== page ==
1982 Tour de France
Route of the 1982 Tour de France
|Stages||21 + Prologue, including one split stage|
|Distance||3,507 km (2,179 mi)|
|Winning time||92h 08' 46"|
The 1982 Tour de France was the 69th edition of the Tour de France, taking place from 2 to 25 July. The total race distance was 22 stages over 3,507 km (2,179 mi). It was won by Bernard Hinault, his fourth victory so far.
- 1 Teams
- 2 Pre-race favourites
- 3 Route and stages
- 4 Race overview
- 5 Classification leadership
- 6 Final standings
- 7 Aftermath
- 8 References
- 9 Bibliography
- 10 External links
In response to the finish of the 1981 Tour de France, French minister of sports Edwige Avice objected to the amount of advertising in the race, and suggested the Tour to return to the national team format. The Tour organisation needed the money brought in by the sponsors, and no changes were made to the team structure.
The Tour organisation decided to start with 17 teams, each with 10 cyclists, for a total of 170, a new record. Tour director Félix Lévitan suggested to reduce the number of cyclists by starting with teams of 9 cyclists, but this was rejected. Teams could submit a request to join until 15 May 1982. To promote cycling in the United States of America, the American national cycling team would automatically be accepted, but the American team made no request.
The teams entering the race were:
- La Redoute–Motobécane
- Capri Sonne–Campagnolo–Merckx
- Splendor–Wickes Bouwmarkt
- Vermeer Thijs
- Sem–France Loire–Campagnolo
- DAF Trucks–TeVe Blad
Hinault, who had won the Tour in 1978, 1979 and 1981, and left the 1980 Tour in leading position, was the clear favourite for the victory. In those other years, Hinault had won several races before the Tour, but in 1982 he had only won one major race, the 1982 Giro d'Italia. Hinault tried to be the fourth cyclist, after Fausto Coppi, Jacques Anquetil and Eddy Merckx, to win the Giro-Tour double.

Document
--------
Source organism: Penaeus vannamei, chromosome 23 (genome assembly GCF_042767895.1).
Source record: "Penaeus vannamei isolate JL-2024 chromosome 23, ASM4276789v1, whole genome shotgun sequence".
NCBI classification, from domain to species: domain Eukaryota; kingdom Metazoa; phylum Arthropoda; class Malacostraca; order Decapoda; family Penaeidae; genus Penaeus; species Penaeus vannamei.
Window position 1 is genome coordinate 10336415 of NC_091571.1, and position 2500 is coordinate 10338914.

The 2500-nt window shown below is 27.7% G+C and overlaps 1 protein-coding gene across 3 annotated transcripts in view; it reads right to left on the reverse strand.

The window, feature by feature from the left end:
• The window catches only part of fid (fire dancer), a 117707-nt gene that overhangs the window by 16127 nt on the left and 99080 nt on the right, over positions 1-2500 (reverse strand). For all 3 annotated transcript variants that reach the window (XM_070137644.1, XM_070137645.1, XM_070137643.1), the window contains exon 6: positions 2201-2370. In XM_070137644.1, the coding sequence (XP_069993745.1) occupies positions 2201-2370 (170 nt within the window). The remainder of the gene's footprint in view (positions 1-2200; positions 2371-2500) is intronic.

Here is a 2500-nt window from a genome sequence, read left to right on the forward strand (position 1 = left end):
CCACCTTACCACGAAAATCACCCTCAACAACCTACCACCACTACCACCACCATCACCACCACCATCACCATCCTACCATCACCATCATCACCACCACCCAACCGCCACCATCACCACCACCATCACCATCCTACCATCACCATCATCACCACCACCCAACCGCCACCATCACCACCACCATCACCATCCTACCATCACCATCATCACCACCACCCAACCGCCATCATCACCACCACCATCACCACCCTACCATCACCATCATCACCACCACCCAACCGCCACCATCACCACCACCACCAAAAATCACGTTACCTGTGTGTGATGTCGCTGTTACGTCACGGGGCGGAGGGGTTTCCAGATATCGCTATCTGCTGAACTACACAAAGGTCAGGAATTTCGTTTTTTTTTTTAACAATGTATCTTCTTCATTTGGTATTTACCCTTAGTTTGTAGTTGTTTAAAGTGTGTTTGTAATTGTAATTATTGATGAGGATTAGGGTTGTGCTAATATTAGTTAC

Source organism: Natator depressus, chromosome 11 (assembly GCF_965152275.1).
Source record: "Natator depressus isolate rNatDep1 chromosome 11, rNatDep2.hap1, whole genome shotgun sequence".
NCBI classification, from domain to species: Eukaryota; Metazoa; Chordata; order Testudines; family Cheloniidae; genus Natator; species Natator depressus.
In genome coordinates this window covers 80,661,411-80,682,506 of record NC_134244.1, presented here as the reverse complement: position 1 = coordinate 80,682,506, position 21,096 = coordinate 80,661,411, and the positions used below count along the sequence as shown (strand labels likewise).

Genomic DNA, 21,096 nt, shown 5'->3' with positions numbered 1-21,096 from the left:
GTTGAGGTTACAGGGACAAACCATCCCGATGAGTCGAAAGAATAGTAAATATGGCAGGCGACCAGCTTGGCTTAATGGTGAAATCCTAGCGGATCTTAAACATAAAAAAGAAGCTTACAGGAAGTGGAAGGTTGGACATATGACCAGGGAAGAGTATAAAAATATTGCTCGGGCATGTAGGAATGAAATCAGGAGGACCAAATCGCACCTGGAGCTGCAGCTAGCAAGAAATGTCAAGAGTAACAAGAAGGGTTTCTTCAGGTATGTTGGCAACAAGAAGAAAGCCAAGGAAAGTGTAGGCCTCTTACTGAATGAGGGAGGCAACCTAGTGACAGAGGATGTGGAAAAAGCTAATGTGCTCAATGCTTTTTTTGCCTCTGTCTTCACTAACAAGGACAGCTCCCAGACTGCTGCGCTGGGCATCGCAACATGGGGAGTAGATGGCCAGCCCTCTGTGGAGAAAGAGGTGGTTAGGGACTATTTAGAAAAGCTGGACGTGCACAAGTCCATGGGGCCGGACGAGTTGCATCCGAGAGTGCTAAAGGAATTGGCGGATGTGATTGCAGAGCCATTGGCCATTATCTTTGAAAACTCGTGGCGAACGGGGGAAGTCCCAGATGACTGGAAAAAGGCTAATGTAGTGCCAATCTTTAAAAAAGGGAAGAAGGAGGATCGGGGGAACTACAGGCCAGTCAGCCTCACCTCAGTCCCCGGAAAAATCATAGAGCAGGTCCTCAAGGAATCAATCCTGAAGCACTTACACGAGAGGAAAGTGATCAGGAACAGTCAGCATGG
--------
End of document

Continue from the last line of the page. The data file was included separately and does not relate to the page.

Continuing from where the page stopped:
Notable absent was Lucien Van Impe, who was second in the 1981 Tour de France, winning the mountains classification. Since the 1969 Tour de France, Van Impe had started each edition, winning the general classification in the 1976 Tour and the mountains classification five times. Van Impe wanted to join, but his team Metauro was not invited, as the organisation considered it not strong enough to ride both the Giro and the Tour. Van Impe tried to find a team to hire him only for the 1982 Tour, but was not successful.
Even though Joop Zoetemelk was 35 years old and no longer considered a favorite, he still managed to finish in second place, for the sixth time and final time.
Route and stages
The 1982 Tour de France started on 2 July, and had two rest days, in Lille and Martigues.
|P||2 July||Basel (Switzerland)||7 km (4.3 mi)||Individual time trial||Bernard Hinault (FRA)|
|1||3 July||Basel (Switzerland) to Möhlin (Switzerland)||207 km (129 mi)||Hilly stage||Ludo Peeters (BEL)|
|2||4 July||Basel (Switzerland) to Nancy||250 km (160 mi)||Plain stage||Phil Anderson (AUS)|